DirectWrite is a text layout and glyph rendering API by Microsoft. It was designed to replace GDI/GDI+ and Uniscribe for screen-oriented rendering and was first shipped with Windows 7 and Windows Server 2008 R2, as well as Windows Vista and Windows Server 2008 (with Platform Update installed). DirectWrite is hardware-accelerated (using the GPU) when running on top of Direct2D, but can also use the CPU to render on any target, including a GDI bitmap.
- Comprehensive support for Unicode, with over 20 scripts providing layout and rendering of every language supported in Windows. DirectWrite supports measuring, drawing, and hit-testing of multi-format text. Supported Unicode features include BIDI, line breaking, surrogates, UVS[clarification needed], language-guided script itemization, number substitution, and glyph shaping.
- Sub-pixel ClearType text rendering with bi-directional antialiasing which can interoperate with GDI/GDI+, Direct2D/Direct3D and any application-specific technology. When using with Direct2D, text rendering can be hardware-accelerated or can use WARP software rasterizer when hardware acceleration is not available.
- Supports advanced typographic features of OpenType, such as stylistic alternates and swashes, which were never supported in GDI and WinForms. These features were demoed at DirectWrite's launch (at PDC2008) using the Gabriola font, itself also introduced with Windows 7.
- Provides a low-level glyph rendering API for those who employ proprietary text layout and Unicode-to-glyph processing.
In Windows 8.1, DirectWrite gained support for color fonts.
DWriteCore is the Windows App SDK (Project Reunion) implementation of DirectWrite that runs on versions of Windows down to Windows 10, version 1809 (10.0; Build 17763), and opens the door for cross-platform usage.
The XPS viewer in Windows 7 uses DirectWrite, but it renders the output on a GDI+ surface.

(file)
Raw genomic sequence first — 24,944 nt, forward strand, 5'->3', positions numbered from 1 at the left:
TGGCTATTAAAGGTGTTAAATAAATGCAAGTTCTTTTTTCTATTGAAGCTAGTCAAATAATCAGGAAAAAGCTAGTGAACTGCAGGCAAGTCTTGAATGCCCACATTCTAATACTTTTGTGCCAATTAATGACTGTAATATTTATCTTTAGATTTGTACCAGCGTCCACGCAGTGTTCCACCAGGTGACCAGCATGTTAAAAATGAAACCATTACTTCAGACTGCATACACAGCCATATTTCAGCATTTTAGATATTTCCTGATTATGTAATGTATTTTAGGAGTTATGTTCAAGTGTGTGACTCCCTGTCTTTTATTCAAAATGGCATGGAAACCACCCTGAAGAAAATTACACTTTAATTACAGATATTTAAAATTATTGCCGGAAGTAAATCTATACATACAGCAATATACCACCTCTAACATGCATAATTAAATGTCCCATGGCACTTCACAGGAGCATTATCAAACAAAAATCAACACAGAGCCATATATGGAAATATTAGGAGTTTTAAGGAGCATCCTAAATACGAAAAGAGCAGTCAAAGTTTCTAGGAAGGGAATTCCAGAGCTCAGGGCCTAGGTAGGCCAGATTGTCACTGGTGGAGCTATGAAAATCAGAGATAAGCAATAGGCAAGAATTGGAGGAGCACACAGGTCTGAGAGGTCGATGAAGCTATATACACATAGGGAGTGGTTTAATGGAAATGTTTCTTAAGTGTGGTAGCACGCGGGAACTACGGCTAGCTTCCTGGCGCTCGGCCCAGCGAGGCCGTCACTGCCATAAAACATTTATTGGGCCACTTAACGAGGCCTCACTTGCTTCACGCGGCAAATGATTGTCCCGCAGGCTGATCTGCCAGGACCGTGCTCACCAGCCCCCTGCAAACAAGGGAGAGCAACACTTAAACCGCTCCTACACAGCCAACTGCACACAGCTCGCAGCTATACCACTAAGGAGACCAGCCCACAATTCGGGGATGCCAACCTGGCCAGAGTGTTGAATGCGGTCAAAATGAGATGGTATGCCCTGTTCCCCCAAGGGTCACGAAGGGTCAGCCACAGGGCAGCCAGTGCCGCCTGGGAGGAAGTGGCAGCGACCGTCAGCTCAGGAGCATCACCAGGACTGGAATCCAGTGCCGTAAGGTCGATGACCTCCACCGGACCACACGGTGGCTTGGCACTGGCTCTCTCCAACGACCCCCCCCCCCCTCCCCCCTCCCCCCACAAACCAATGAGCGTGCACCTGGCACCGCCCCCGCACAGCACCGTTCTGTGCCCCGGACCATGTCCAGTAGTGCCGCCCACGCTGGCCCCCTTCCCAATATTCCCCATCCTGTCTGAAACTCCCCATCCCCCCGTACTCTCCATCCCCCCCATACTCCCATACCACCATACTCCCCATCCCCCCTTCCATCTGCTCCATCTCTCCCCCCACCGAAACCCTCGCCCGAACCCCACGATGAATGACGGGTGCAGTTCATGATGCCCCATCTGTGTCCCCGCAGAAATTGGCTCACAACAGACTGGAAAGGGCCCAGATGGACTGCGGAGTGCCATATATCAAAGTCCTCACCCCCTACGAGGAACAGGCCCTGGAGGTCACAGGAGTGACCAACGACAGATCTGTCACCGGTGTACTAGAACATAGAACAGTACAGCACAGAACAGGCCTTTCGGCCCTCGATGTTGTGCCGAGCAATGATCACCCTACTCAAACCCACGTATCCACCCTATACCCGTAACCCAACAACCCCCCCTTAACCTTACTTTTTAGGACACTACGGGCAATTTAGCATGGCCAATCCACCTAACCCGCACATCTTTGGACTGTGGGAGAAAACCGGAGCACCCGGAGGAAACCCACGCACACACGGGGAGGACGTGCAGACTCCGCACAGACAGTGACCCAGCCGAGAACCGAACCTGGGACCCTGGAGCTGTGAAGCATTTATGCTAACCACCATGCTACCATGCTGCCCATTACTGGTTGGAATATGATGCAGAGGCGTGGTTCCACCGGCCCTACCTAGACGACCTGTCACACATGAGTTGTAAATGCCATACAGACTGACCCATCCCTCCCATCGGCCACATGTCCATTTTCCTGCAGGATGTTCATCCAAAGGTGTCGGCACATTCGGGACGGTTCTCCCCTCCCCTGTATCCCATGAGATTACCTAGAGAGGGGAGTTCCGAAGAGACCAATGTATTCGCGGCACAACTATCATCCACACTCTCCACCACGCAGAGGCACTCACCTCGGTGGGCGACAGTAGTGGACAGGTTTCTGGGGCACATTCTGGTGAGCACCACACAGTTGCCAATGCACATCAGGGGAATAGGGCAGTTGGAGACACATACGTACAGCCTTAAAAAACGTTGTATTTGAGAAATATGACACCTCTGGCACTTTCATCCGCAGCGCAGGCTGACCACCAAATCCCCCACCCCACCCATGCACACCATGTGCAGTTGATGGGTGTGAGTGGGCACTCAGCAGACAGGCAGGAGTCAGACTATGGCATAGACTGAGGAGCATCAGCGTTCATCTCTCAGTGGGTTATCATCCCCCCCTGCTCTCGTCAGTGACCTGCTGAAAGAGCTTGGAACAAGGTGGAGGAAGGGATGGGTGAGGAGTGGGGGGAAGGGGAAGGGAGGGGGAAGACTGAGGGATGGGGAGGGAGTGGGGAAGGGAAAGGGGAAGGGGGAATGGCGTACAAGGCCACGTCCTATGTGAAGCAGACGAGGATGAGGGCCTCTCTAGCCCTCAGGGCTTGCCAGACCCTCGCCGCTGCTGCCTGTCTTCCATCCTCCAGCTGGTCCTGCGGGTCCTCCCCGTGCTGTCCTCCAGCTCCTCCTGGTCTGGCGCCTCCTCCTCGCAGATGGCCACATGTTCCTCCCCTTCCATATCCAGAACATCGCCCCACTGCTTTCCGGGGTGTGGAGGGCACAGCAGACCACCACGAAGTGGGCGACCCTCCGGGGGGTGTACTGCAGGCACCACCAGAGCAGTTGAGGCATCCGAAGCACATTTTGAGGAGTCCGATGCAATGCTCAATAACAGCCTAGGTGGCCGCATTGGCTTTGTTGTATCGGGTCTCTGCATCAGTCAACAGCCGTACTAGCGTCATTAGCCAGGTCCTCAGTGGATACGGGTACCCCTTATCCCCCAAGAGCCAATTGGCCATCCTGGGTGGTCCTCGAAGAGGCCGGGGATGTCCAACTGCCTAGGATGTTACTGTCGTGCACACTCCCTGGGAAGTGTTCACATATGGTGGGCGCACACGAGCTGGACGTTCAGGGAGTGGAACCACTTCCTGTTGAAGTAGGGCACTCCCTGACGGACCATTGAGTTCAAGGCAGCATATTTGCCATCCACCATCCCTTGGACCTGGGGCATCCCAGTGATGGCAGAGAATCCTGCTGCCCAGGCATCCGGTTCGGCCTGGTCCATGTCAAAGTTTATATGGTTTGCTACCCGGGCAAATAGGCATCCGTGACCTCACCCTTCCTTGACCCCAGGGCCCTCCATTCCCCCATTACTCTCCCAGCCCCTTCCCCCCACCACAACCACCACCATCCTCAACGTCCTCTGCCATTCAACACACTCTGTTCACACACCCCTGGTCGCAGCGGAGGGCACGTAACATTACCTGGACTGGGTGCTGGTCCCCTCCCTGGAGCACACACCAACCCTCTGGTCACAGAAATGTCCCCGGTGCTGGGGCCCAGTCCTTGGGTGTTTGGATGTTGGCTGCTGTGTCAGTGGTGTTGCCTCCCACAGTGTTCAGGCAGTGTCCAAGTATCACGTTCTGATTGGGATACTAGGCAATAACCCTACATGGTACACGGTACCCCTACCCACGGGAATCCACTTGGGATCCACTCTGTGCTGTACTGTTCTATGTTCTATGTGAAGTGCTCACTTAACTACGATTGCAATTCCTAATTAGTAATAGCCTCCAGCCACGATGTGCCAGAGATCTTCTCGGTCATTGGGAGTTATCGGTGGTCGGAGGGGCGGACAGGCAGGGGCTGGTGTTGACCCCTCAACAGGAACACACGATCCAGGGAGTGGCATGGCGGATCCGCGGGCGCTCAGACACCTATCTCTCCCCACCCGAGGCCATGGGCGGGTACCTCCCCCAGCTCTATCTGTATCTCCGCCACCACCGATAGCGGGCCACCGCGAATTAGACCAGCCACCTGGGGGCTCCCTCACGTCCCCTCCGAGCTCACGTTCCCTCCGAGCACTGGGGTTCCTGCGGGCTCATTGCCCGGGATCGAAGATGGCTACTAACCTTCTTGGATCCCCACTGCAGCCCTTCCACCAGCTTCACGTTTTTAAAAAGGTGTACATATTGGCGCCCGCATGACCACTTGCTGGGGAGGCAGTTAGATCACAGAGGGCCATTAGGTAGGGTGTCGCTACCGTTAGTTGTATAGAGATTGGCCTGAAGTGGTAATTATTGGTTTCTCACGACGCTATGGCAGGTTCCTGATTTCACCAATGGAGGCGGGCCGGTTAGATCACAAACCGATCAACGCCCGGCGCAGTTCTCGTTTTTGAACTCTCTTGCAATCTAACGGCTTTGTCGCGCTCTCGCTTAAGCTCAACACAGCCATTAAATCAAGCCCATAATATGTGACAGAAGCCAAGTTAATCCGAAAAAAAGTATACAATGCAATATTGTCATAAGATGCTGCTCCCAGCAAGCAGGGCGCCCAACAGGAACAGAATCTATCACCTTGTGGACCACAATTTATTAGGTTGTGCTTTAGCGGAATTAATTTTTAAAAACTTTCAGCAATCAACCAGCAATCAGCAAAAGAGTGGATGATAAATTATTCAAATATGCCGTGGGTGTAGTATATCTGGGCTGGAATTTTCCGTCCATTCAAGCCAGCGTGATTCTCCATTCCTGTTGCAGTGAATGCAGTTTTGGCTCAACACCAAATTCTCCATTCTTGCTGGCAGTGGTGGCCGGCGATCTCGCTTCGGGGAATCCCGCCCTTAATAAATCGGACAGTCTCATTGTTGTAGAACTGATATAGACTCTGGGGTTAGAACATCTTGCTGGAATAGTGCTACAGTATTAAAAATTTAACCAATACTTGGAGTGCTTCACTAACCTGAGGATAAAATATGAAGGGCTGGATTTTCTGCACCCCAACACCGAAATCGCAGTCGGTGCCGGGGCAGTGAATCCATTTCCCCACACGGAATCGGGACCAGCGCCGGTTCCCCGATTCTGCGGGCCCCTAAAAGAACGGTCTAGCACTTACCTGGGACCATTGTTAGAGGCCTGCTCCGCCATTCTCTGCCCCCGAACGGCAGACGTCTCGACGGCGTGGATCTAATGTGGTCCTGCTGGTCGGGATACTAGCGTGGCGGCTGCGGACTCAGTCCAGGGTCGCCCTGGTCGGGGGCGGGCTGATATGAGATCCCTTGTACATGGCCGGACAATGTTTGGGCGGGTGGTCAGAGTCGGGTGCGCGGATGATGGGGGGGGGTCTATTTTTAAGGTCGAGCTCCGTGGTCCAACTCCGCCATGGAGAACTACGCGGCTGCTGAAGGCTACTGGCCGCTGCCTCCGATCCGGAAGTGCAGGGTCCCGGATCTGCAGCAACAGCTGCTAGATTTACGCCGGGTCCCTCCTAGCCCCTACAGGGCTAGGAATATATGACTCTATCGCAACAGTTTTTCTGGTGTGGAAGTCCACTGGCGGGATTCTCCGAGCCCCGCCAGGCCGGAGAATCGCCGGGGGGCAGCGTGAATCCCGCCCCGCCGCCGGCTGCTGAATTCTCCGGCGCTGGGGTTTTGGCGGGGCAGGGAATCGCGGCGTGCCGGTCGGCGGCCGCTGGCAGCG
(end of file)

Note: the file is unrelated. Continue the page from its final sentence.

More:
Internet Explorer 9 and later versions use DirectWrite layered over Direct2D for improved visual quality and performance. Firefox 4 also added DirectWrite support, but rendering in the DirectWrite specific style was made non-default for some fonts in Firefox 7 due to user complaints about the rendering quality.
Microsoft Office 2013 supports either Direct2D/DirectWrite or GDI/Uniscribe for display rendering and typography.
Google Chrome in Windows supports DirectWrite starting from version 37.
Telegram's desktop client uses DirectWrite to render color emojis on Windows.
Steam has the option to enable DirectWrite for improved font smoothing and kerning on its desktop client
- Pango: a cross platform library for rendering text in high quality, emphasising support for multilingual text.
- Cairo: a vector-based cross platform graphics library that can render text.
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- ^ Tim Anderson (11 August 2010). "Firefox 4 as Psychedelic as IE9 with Direct2D enabled". itwriting.com. Retrieved 6 August 2014.
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- ^ "Mozilla chucks Roc at Microsoft's new hardness". The Register. 13 September 2010.
- ^ "DirectWrite Text Rendering in Firefox 6". Blog.mozilla.org. 11 August 2011. Archived from the original on 10 August 2014. Retrieved 9 August 2014.
- ^ Murray Sargent. "Office Adopts New Windows Display Technology". Microsoft Developer Network. Microsoft.
- ^ Brandon Chester (26 August 2014). "Google Updates Chrome To Version 37 With DirectWrite Support". AnandTech. Retrieved 27 August 2014.